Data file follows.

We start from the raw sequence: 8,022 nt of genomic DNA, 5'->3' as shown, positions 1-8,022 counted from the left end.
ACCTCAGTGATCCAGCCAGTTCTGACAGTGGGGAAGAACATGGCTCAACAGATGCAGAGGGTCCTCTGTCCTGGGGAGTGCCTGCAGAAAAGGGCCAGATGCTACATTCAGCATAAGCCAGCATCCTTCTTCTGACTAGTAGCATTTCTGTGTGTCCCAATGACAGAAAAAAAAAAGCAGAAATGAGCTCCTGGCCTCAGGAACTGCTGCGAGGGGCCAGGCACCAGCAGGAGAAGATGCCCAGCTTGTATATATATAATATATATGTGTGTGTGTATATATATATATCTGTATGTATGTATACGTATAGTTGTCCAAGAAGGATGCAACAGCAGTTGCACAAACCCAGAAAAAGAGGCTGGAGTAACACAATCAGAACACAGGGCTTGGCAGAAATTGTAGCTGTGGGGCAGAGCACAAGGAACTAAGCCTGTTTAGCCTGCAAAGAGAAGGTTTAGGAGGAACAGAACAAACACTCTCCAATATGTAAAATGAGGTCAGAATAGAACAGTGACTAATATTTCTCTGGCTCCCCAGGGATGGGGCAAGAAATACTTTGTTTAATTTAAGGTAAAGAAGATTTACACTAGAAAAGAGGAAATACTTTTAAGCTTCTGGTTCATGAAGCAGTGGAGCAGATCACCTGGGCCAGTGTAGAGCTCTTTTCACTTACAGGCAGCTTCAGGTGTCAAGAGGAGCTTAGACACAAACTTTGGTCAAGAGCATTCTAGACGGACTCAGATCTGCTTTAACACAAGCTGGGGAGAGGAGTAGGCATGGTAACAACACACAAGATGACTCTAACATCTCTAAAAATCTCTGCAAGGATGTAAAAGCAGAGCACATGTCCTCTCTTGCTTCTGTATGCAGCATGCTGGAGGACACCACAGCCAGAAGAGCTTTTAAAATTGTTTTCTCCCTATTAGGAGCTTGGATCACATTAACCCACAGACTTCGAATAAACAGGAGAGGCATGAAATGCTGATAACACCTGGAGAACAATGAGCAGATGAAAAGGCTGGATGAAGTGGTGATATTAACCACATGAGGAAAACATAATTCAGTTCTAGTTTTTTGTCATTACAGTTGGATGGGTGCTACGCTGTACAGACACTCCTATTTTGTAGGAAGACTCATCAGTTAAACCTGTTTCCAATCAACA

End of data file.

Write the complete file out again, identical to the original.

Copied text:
We start from the raw sequence: 8,022 nt of genomic DNA, 5'->3' as shown, positions 1-8,022 counted from the left end.
ACCTCAGTGATCCAGCCAGTTCTGACAGTGGGGAAGAACATGGCTCAACAGATGCAGAGGGTCCTCTGTCCTGGGGAGTGCCTGCAGAAAAGGGCCAGATGCTACATTCAGCATAAGCCAGCATCCTTCTTCTGACTAGTAGCATTTCTGTGTGTCCCAATGACAGAAAAAAAAAAGCAGAAATGAGCTCCTGGCCTCAGGAACTGCTGCGAGGGGCCAGGCACCAGCAGGAGAAGATGCCCAGCTTGTATATATATAATATATATGTGTGTGTGTATATATATATATCTGTATGTATGTATACGTATAGTTGTCCAAGAAGGATGCAACAGCAGTTGCACAAACCCAGAAAAAGAGGCTGGAGTAACACAATCAGAACACAGGGCTTGGCAGAAATTGTAGCTGTGGGGCAGAGCACAAGGAACTAAGCCTGTTTAGCCTGCAAAGAGAAGGTTTAGGAGGAACAGAACAAACACTCTCCAATATGTAAAATGAGGTCAGAATAGAACAGTGACTAATATTTCTCTGGCTCCCCAGGGATGGGGCAAGAAATACTTTGTTTAATTTAAGGTAAAGAAGATTTACACTAGAAAAGAGGAAATACTTTTAAGCTTCTGGTTCATGAAGCAGTGGAGCAGATCACCTGGGCCAGTGTAGAGCTCTTTTCACTTACAGGCAGCTTCAGGTGTCAAGAGGAGCTTAGACACAAACTTTGGTCAAGAGCATTCTAGACGGACTCAGATCTGCTTTAACACAAGCTGGGGAGAGGAGTAGGCATGGTAACAACACACAAGATGACTCTAACATCTCTAAAAATCTCTGCAAGGATGTAAAAGCAGAGCACATGTCCTCTCTTGCTTCTGTATGCAGCATGCTGGAGGACACCACAGCCAGAAGAGCTTTTAAAATTGTTTTCTCCCTATTAGGAGCTTGGATCACATTAACCCACAGACTTCGAATAAACAGGAGAGGCATGAAATGCTGATAACACCTGGAGAACAATGAGCAGATGAAAAGGCTGGATGAAGTGGTGATATTAACCACATGAGGAAAACATAATTCAGTTCTAGTTTTTTGTCATTACAGTTGGATGGGTGCTACGCTGTACAGACACTCCTATTTTGTAGGAAGACTCATCAGTTAAACCTGTTTCCAATCAACA